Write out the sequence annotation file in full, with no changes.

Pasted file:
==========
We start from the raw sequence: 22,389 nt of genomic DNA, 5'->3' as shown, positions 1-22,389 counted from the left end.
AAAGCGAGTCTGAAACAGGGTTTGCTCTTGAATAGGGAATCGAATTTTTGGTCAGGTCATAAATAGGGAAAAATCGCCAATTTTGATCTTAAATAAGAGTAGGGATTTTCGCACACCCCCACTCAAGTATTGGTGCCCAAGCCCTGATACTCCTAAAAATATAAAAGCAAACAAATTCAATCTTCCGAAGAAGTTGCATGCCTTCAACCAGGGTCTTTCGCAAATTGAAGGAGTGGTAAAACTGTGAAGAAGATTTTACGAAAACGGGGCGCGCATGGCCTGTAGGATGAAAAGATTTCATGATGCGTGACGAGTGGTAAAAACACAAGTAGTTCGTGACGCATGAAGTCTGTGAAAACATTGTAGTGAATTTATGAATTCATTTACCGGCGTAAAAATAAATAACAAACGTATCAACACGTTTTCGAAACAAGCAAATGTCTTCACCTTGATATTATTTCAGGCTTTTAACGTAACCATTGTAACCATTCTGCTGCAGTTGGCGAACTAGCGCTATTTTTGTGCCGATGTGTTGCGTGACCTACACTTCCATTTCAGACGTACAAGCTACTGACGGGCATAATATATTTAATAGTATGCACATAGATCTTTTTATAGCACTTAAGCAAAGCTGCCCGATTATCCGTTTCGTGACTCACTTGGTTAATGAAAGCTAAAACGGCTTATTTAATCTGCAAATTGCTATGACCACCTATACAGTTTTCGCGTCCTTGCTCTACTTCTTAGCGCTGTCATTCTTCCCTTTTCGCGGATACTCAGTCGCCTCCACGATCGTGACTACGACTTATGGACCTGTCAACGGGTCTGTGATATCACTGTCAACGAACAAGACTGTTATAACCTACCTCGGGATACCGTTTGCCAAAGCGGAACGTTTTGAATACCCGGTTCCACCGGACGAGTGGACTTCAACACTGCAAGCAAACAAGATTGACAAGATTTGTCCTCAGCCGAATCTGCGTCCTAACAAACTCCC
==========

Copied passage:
We start from the raw sequence: 22,389 nt of genomic DNA, 5'->3' as shown, positions 1-22,389 counted from the left end.
AAAGCGAGTCTGAAACAGGGTTTGCTCTTGAATAGGGAATCGAATTTTTGGTCAGGTCATAAATAGGGAAAAATCGCCAATTTTGATCTTAAATAAGAGTAGGGATTTTCGCACACCCCCACTCAAGTATTGGTGCCCAAGCCCTGATACTCCTAAAAATATAAAAGCAAACAAATTCAATCTTCCGAAGAAGTTGCATGCCTTCAACCAGGGTCTTTCGCAAATTGAAGGAGTGGTAAAACTGTGAAGAAGATTTTACGAAAACGGGGCGCGCATGGCCTGTAGGATGAAAAGATTTCATGATGCGTGACGAGTGGTAAAAACACAAGTAGTTCGTGACGCATGAAGTCTGTGAAAACATTGTAGTGAATTTATGAATTCATTTACCGGCGTAAAAATAAATAACAAACGTATCAACACGTTTTCGAAACAAGCAAATGTCTTCACCTTGATATTATTTCAGGCTTTTAACGTAACCATTGTAACCATTCTGCTGCAGTTGGCGAACTAGCGCTATTTTTGTGCCGATGTGTTGCGTGACCTACACTTCCATTTCAGACGTACAAGCTACTGACGGGCATAATATATTTAATAGTATGCACATAGATCTTTTTATAGCACTTAAGCAAAGCTGCCCGATTATCCGTTTCGTGACTCACTTGGTTAATGAAAGCTAAAACGGCTTATTTAATCTGCAAATTGCTATGACCACCTATACAGTTTTCGCGTCCTTGCTCTACTTCTTAGCGCTGTCATTCTTCCCTTTTCGCGGATACTCAGTCGCCTCCACGATCGTGACTACGACTTATGGACCTGTCAACGGGTCTGTGATATCACTGTCAACGAACAAGACTGTTATAACCTACCTCGGGATACCGTTTGCCAAAGCGGAACGTTTTGAATACCCGGTTCCACCGGACGAGTGGACTTCAACACTGCAAGCAAACAAGATTGACAAGATTTGTCCTCAGCCGAATCTGCGTCCTAACAAACTCCC